Manga artistry is not a new industry, by any means. It has been there since before the dawn of the century and has been a popular medium of storytelling in Japan for even longer. The process of line art, inking, and shading to tell intricate stories can be time-consuming, but that’s what makes the traditional style of creating manga so beautiful. But could manga artists be shifting gears into the digital realm?
It wouldn’t be a novel thing. For years now animators and artists have been trading in paper and pen for tablets and computer screens. It’s convenient when you can have all your tools in a single computer program. It’s more compact because it doesn’t take up as much room. It also tends to be faster, easy to edit, etc.
But it has been a slow trend amongst mangaka, who still prefer ink over pixels. Hand-drawn manga is still the standard in the industry, with most artists creating every painstaking detail without the use of an entire team of apprentices. There are, of course, mangakas who do digital work, but it isn’t very common because it’s considered hard to make the shift.
However, there is something to be said about authenticity and how that plays into the dichotomy between hand-drawn art and digital art, even if one is more difficult than the other. But is the argument just as simple as saying ‘mangakas prefer the hard work’? Not quite. There are merits to both art styles, so let’s discuss them.
Hand-Drawn Manga Art: Traditional And Accessible
Drawing manga by hand has been the style most preferred by mangakas over history for a reason. As stated before, the art style is much, much older than previously believed but the definitive style was established somewhere around the 19th century.
That style has since persevered, being adopted by everyone, from beginner manga artists to seasoned industry giants. There’s a reason why hand-drawn is so popular, and the main factor is how accessible it is to people just starting in the field. Maybe you’re a hobbyist and can’t afford expensive digital art tools or the space for them just to try something out. But everyone can get access to some pen, paper, and ink.
Most artists are very accustomed to the traditional method because that’s what they start with. That’s what they have the strongest hold in. For them, the feel of the drawing also matters, to know that they are creating a physical product. It also helps that it’s the industry’s default standard, whereas any other way is considered not as good or ‘authentic’.
Digital Manga Art: Polished and Convenient
I wouldn’t say digital drawing is considered to be frowned upon in the manga industry but there is a certain brown-nosing shoved at it. This is understandable, considering how Japan values tradition over modernization.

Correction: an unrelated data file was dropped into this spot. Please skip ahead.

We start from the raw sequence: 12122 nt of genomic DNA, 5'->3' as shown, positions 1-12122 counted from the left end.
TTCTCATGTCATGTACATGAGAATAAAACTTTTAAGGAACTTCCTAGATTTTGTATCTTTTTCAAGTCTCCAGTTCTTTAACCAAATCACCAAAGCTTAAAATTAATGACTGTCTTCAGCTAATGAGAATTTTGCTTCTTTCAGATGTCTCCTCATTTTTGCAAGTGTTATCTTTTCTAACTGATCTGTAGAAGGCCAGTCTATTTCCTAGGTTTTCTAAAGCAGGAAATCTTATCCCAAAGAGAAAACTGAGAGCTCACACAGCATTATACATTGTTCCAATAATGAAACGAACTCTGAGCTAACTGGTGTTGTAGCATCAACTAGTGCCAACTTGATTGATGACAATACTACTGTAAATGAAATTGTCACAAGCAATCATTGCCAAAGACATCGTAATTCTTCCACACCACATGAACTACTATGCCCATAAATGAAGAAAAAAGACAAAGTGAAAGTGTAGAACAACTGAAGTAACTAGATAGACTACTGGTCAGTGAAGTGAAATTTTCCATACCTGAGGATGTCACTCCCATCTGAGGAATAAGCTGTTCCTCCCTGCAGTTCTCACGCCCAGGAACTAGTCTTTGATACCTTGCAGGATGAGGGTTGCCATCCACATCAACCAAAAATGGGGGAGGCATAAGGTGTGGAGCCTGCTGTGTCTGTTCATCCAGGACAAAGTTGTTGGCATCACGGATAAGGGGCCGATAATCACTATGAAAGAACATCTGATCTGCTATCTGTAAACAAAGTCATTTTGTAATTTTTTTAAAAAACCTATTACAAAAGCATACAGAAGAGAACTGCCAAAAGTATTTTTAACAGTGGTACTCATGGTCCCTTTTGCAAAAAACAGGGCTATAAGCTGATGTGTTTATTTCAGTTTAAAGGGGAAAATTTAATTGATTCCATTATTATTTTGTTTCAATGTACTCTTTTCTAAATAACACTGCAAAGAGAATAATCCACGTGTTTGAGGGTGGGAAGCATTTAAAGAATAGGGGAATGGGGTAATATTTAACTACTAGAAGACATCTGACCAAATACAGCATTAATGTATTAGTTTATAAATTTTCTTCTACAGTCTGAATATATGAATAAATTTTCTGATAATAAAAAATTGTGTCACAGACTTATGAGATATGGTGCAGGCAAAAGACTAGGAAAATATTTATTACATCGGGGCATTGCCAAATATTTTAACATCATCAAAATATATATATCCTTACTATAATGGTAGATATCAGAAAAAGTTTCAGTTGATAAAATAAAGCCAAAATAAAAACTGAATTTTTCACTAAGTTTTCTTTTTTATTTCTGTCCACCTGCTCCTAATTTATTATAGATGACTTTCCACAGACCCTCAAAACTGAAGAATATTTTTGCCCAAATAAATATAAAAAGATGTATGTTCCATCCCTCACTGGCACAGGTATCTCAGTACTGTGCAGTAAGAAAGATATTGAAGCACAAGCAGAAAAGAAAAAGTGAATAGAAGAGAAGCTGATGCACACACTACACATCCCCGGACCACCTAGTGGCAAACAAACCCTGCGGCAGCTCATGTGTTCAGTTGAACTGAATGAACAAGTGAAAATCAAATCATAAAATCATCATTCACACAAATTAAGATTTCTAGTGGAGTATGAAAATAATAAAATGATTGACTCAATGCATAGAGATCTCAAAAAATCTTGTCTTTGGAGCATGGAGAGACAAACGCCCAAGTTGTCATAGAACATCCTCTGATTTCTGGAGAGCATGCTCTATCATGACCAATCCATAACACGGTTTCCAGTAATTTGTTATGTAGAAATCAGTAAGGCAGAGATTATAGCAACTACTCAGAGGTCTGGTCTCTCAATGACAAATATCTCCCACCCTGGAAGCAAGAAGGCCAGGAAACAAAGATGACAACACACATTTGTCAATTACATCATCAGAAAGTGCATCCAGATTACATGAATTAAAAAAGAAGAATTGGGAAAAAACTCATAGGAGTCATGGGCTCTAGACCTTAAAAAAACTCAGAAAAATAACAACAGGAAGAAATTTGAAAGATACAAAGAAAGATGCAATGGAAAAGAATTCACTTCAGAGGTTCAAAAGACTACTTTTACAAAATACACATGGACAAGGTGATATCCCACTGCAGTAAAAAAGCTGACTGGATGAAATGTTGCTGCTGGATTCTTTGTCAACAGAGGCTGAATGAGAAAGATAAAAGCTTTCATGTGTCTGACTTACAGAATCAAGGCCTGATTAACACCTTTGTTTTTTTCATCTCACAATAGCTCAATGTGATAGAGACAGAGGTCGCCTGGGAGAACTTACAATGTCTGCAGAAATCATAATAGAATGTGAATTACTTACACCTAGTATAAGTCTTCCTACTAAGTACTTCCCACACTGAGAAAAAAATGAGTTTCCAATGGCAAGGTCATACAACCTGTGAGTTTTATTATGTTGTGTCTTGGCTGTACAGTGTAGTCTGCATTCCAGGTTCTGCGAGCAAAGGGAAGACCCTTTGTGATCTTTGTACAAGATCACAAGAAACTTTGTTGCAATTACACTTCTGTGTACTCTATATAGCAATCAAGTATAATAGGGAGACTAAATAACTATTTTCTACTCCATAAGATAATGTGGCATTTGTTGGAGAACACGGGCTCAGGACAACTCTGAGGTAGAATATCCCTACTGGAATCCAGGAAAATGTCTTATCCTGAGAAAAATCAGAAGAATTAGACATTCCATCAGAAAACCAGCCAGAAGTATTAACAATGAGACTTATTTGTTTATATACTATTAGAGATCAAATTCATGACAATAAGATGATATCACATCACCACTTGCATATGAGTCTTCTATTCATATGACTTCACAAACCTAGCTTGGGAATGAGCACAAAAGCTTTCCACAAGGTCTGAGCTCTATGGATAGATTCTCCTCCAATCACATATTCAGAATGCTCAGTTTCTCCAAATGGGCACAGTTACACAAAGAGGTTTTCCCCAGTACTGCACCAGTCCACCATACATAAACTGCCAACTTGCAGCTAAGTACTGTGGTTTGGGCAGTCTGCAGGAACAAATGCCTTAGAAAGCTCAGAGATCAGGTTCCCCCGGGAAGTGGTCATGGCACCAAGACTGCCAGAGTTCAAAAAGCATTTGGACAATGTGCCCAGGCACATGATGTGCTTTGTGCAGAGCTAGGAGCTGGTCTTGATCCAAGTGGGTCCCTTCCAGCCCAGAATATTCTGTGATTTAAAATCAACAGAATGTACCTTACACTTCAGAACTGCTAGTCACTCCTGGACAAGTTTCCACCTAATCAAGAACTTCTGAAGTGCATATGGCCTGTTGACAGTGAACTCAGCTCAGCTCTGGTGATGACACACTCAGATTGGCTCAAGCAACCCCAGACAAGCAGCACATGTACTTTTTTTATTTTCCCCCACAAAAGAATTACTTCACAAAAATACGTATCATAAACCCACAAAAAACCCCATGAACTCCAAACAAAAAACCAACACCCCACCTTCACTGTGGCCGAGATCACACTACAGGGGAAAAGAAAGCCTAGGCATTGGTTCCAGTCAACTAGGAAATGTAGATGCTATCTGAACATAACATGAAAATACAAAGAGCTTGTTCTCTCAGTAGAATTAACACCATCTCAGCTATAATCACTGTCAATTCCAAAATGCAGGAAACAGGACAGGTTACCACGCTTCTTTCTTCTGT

Digital artistry is certainly more convenient, with its ability to work in layers and rework aspects that would get an entire page thrown in the bin if done through traditional ink and paper. It’s easier to erase mistakes and polish the art in digital thanks to how the medium works.
But the biggest issue that works to its detriment is affordability. Tablets are not cheap and getting a setup for something like that isn’t easy. Not to mention how there is a significant learning curve from one art style to the other. It’s not as simple as just drawing normally, there is a certain hand-to-eye disconnect that happens because tablets aren’t made to be looked upon while drawing to see the progress.
That makes it a foreign and uncomfortable process to adjust yourself to when you’re already fluent in another, no matter what convenience it allows.
Could There Be A Compromise?
Some mangaka works predominantly with traditional hand-drawn art and then some have wholeheartedly adopted the digital art wave. But there is a middle ground between the two.
While hand-drawn art has its charm, it also has its setbacks when it comes to correcting mistakes, creating consistent backgrounds, and the time it takes to finesse the final product. With digital, it’s about the disconnect from the norm and how it isn’t accessible for everyone to both buy an expensive system and also spend time relearning an entirely new method.
Perhaps that’s why many big manga houses and artists have adopted a sort of hybrid method, where they utilize both art styles to their best abilities and combine them to create the ultimate work of art. With digital art, it is easier to render the backgrounds and clean up things after the mangaka sends in the detailed hand-drawn panels. This amalgamation of the two is a little tricky to get working in routine, but when it does it both cuts the time crunch and the pressure.
So, yes, mangakas do often work and experiment using digital art methods, but the medium is very dependent on hand-drawn manga over anything.